Recovery from an injury is never easy. It’s been two years and I have mental and physical struggles daily. Still, I am convinced that the progress I’ve made is due to balance and flexibility training out of the saddle. I didn’t realize it at the time, but months of this type of training transferred directly to my riding. Now, I continue this practice with the intention of improving my health and, most of all, my riding! Here are a few of my favorite yoga poses that helped me ease back into the saddle:

 

Seated Forward Bend

While seated, reach your arms overhead and inhale deeply. As you fold forward with a straight back, bend your knees and place your chest on top of your thighs. Wrap your arms behind your knees and grasp opposite elbows. Each time you exhale try and straighten your legs a little each time, walking your heels away. Hold for five deep breath cycles.

Seated Twist

Sit in a comfortable cross-legged position. Inhale deeply, lifting your arms overhead. Exhale and turn to the right, placing your left hand on your right knee. Each time you inhale grow taller and twist a little more with each exhale, looking over your right shoulder. Hold five breath cycles and repeat on the opposite side.Tree Pose

Tree Pose

While standing, shift your weight to one foot. Find a focal point, lift the opposite foot and place it anywhere on the inside of your supporting leg (except on the kneecap). With each inhale imagine growing taller. Hold at least five breath cycles and switch to the opposite side. *This was very difficult and discouraging for me following the accident.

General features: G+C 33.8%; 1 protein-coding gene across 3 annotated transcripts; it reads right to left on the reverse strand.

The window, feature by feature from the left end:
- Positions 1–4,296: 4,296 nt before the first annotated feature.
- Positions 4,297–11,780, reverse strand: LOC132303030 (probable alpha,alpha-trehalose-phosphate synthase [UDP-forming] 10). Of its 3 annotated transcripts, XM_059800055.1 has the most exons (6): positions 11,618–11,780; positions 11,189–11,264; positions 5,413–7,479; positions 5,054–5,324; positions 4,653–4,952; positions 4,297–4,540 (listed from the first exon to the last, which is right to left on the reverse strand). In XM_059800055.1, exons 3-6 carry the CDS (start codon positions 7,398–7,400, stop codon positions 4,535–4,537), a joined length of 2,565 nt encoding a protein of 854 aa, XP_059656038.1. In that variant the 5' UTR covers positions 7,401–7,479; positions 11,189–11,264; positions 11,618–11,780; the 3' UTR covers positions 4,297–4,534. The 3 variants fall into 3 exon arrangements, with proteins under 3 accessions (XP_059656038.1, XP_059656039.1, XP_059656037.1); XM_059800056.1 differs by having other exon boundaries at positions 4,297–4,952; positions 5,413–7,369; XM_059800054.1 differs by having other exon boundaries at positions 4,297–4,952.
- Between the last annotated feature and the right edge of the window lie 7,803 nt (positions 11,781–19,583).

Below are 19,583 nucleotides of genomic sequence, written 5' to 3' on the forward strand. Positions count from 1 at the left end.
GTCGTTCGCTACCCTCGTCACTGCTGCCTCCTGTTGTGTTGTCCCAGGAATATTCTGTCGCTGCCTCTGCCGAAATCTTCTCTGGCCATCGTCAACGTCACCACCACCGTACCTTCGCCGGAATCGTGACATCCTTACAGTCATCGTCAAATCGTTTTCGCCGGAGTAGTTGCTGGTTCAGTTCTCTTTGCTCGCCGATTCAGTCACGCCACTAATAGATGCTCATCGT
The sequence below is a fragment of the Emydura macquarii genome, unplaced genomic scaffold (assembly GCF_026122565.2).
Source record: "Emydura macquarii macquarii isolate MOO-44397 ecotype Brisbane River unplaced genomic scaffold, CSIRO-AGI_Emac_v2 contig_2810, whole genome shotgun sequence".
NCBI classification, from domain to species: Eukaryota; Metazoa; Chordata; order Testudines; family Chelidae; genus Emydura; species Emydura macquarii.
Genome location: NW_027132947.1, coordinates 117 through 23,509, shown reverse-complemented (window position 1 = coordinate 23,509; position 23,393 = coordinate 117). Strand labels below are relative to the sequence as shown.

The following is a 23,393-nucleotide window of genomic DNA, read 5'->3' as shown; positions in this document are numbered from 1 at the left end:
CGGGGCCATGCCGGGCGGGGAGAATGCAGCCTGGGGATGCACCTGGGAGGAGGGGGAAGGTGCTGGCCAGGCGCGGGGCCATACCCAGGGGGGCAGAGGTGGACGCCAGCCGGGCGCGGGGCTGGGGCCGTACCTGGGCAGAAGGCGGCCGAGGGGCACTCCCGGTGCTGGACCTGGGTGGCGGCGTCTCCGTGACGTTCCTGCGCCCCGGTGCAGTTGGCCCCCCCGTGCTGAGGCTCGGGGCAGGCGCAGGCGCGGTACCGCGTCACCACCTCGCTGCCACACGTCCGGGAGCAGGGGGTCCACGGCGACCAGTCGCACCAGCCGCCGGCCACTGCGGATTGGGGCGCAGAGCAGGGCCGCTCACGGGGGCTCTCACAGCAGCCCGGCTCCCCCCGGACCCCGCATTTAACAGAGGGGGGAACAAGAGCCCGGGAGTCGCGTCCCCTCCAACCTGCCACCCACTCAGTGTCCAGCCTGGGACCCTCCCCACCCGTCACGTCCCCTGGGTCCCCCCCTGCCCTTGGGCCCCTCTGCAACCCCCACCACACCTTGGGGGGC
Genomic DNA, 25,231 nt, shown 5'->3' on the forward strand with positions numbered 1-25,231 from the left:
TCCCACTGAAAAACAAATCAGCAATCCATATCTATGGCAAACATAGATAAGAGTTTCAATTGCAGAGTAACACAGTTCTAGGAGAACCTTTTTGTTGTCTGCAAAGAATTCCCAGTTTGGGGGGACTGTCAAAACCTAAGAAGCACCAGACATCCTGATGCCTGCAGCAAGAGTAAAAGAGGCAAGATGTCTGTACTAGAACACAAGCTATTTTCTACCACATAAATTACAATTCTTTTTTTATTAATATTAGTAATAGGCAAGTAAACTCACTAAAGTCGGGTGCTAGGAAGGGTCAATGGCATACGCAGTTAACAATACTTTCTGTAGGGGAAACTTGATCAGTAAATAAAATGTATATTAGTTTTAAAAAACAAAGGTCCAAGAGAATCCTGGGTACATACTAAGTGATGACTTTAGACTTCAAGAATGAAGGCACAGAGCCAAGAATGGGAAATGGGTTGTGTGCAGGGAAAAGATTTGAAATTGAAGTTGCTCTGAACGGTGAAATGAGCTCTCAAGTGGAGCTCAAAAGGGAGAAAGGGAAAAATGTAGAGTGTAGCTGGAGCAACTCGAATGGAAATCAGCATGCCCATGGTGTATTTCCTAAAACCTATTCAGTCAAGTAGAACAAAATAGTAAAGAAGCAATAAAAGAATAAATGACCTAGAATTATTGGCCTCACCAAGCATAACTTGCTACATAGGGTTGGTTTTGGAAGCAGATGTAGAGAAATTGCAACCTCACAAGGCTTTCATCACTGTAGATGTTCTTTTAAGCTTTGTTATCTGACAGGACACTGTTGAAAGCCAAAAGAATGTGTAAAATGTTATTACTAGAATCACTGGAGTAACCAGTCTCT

Deep Breathing

After mounting your horse and walking in a few 20 meter circles, come to a halt and release your stirrups (If you’re comfortable close your eyes). Inhale and lift your shoulders up by your ears, drawing them down your back as you exhale. With each inhale imagine your breath moving down your body and focus on relaxing each of your muscles as you exhale. Imagine you exhale any tension in your muscles and even in your mind. As you begin to settle down, try and match your own breathing with your horse’s breath. Once you become comfortable, try practicing this at the walk. This is one of my favorites because of how much Titan relaxes as well.

 

Published in August 2015 Issue

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Emily Beasley
@@DrBLovesPE

Emily is the owner of ATF Wellness and the creator of Bootcamp4Breeches: Functional Fitness for Equestrians. She coordinates the Health & Physical Education teacher education program at Louisiana State University, is past president of the Louisiana Association for Health, Physical Education, Recreation and Dance, teaches Yoga classes, and researches how women of all ages can develop a positive physical self-concept. She spends her free time eventing with her OTTB, Titan, and TB/Cleveland Bay cross, Bean, in Baker, LA where she and her husband share a small farm with four dogs, three cats, and three horses. You can reach her via email at drb@atfwell.com; follow her on Twitter @DrBLovesPE; or like her Facebook page, Bootcamp4Breeches: Fitness Training and Wellness Consulting.